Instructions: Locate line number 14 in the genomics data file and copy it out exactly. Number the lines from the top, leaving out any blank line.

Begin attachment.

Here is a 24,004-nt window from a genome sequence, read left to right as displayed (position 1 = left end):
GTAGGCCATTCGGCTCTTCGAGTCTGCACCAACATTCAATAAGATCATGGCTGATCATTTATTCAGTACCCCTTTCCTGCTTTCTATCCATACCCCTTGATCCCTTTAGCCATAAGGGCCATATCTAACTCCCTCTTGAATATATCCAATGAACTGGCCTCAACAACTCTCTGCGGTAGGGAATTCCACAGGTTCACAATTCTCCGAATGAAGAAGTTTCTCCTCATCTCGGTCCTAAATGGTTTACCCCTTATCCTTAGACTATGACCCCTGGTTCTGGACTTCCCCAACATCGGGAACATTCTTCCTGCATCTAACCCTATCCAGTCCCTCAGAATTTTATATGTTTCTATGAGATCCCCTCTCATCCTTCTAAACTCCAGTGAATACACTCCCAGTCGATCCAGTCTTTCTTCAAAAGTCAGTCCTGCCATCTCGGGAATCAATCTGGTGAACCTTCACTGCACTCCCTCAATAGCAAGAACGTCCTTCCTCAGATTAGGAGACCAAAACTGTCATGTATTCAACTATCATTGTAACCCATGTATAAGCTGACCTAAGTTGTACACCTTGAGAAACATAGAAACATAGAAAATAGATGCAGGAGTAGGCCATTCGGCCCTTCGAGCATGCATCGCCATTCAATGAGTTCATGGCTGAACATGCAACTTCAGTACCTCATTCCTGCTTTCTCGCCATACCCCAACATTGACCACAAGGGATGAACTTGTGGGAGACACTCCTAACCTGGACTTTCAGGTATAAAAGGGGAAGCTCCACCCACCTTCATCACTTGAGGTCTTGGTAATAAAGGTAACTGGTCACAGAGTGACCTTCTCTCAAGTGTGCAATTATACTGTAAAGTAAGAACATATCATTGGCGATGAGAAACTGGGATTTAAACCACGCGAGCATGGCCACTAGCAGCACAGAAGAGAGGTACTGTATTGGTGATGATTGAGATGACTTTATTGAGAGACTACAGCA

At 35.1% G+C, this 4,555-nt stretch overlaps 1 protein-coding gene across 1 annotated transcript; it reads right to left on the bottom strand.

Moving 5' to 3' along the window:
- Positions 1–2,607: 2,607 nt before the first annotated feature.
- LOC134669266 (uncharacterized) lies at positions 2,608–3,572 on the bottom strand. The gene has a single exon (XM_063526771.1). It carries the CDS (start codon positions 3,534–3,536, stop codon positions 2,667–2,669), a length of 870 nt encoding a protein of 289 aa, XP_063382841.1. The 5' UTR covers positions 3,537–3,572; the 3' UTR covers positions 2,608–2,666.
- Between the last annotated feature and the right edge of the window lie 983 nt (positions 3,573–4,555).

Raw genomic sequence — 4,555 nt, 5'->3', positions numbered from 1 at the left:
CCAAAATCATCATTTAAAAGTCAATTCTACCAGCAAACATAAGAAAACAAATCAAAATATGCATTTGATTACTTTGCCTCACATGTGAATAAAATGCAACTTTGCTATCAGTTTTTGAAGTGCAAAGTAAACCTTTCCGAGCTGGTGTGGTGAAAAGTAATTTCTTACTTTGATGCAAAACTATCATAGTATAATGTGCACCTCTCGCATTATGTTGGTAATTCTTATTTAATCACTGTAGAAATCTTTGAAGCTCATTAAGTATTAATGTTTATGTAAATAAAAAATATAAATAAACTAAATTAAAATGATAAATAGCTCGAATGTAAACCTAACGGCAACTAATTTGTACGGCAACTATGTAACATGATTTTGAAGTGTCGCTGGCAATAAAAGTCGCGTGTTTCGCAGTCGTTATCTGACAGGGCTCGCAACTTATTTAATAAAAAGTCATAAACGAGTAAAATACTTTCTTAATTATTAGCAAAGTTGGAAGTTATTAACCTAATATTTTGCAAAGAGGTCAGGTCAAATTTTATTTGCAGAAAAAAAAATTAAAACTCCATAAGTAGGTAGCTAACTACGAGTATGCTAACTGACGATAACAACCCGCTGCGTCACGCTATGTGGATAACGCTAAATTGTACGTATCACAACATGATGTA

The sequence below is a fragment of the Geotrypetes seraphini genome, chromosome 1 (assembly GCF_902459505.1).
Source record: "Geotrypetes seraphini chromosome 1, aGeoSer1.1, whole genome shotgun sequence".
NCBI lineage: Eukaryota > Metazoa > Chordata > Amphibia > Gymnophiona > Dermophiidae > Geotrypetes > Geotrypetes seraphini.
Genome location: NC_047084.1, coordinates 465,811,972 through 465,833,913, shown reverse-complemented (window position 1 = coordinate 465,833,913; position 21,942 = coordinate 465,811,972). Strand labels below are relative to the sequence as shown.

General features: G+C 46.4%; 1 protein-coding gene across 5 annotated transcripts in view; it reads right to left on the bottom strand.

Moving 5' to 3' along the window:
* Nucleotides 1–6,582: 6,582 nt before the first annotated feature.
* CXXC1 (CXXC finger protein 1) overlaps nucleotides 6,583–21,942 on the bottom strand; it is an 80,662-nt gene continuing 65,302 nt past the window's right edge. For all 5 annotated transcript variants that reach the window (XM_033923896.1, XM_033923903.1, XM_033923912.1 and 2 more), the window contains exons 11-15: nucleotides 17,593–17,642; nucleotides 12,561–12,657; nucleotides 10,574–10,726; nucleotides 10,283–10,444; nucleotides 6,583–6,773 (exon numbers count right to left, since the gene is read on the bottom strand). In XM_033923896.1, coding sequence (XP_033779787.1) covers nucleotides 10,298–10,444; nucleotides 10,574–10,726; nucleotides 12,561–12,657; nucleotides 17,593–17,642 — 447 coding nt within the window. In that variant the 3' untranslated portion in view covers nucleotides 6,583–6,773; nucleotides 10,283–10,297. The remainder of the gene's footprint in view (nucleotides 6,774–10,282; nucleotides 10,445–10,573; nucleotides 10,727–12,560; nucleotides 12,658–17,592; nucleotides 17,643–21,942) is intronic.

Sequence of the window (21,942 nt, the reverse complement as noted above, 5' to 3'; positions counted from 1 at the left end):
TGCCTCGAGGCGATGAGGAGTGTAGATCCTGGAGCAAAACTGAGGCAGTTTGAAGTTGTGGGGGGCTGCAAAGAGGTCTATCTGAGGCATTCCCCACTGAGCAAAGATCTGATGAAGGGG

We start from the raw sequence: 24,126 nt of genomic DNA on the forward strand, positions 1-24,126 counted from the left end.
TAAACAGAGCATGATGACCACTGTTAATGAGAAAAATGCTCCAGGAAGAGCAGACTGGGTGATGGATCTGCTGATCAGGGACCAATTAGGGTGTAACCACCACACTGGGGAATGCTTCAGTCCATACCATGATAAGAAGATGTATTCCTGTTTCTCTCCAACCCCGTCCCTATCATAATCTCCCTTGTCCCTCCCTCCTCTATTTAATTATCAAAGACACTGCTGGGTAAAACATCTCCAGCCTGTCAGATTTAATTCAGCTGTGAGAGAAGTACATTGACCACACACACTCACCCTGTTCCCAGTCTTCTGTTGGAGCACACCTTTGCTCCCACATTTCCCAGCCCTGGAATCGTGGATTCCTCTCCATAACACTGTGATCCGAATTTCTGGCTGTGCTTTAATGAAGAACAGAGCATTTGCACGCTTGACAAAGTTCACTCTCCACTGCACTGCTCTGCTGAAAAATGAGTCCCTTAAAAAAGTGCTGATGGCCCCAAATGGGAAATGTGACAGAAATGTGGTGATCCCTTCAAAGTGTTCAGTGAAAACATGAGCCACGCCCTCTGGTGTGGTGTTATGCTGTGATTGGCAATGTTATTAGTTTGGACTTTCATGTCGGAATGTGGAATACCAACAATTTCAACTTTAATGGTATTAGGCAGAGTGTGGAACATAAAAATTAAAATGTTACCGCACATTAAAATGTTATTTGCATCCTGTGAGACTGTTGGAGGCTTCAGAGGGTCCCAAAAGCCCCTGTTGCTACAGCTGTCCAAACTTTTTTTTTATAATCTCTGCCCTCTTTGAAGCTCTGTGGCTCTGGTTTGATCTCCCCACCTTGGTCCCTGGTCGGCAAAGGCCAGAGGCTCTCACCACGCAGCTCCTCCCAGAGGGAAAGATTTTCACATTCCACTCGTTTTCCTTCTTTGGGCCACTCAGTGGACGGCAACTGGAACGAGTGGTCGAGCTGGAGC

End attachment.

General features: G+C 46.4%; 1 protein-coding gene across 5 annotated transcripts in view; it reads right to left on the bottom strand.